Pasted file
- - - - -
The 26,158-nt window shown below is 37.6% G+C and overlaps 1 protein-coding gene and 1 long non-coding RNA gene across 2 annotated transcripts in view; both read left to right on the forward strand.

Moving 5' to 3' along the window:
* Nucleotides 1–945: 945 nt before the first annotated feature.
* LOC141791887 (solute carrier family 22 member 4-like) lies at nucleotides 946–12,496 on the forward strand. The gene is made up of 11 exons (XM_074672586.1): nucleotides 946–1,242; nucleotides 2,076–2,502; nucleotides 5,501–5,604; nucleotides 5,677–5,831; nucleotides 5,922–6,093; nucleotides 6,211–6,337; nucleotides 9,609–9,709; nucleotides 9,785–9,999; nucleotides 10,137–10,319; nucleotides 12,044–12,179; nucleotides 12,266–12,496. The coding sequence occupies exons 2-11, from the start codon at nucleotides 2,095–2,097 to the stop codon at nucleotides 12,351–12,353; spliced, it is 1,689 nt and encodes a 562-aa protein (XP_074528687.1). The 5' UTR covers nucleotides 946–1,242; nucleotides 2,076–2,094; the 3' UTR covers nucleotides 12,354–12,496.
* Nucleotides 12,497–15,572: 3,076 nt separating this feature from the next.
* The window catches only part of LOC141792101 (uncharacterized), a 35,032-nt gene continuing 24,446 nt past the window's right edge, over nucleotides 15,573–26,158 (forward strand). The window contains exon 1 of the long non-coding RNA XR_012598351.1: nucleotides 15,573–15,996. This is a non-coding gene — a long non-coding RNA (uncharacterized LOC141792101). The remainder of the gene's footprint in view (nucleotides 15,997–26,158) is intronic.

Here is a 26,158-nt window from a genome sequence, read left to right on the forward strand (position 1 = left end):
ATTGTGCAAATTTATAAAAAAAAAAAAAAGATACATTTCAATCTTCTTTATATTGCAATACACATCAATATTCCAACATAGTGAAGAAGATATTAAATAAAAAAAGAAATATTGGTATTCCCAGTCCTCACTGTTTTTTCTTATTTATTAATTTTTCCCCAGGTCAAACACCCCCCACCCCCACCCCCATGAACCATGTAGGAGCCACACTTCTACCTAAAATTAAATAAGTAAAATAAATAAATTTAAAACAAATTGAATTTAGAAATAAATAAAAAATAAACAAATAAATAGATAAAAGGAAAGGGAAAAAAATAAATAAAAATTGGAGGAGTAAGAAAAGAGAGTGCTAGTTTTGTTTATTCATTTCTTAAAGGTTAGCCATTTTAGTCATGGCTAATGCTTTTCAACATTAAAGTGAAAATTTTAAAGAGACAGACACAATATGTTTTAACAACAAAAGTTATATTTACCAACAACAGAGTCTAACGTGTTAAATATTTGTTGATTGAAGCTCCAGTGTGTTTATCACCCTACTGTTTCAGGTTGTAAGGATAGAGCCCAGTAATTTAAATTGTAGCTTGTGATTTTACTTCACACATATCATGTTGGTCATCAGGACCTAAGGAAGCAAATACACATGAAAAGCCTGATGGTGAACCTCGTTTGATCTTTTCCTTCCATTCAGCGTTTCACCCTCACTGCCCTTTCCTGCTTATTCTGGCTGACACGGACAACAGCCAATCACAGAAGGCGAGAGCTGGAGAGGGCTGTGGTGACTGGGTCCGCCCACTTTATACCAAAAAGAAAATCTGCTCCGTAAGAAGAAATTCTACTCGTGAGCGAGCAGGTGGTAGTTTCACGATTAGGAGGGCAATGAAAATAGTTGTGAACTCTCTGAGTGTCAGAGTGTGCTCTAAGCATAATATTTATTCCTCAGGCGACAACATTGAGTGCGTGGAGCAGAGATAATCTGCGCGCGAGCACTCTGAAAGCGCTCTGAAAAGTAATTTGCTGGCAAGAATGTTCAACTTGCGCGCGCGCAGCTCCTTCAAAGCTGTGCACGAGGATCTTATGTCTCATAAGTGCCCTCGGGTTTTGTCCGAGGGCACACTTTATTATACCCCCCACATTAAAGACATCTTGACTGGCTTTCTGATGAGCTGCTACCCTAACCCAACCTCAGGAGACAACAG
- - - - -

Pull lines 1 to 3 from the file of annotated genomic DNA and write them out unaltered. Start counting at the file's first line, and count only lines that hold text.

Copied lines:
The 26,158-nt window shown below is 37.6% G+C and overlaps 1 protein-coding gene and 1 long non-coding RNA gene across 2 annotated transcripts in view; both read left to right on the forward strand.

Moving 5' to 3' along the window:
* Nucleotides 1–945: 945 nt before the first annotated feature.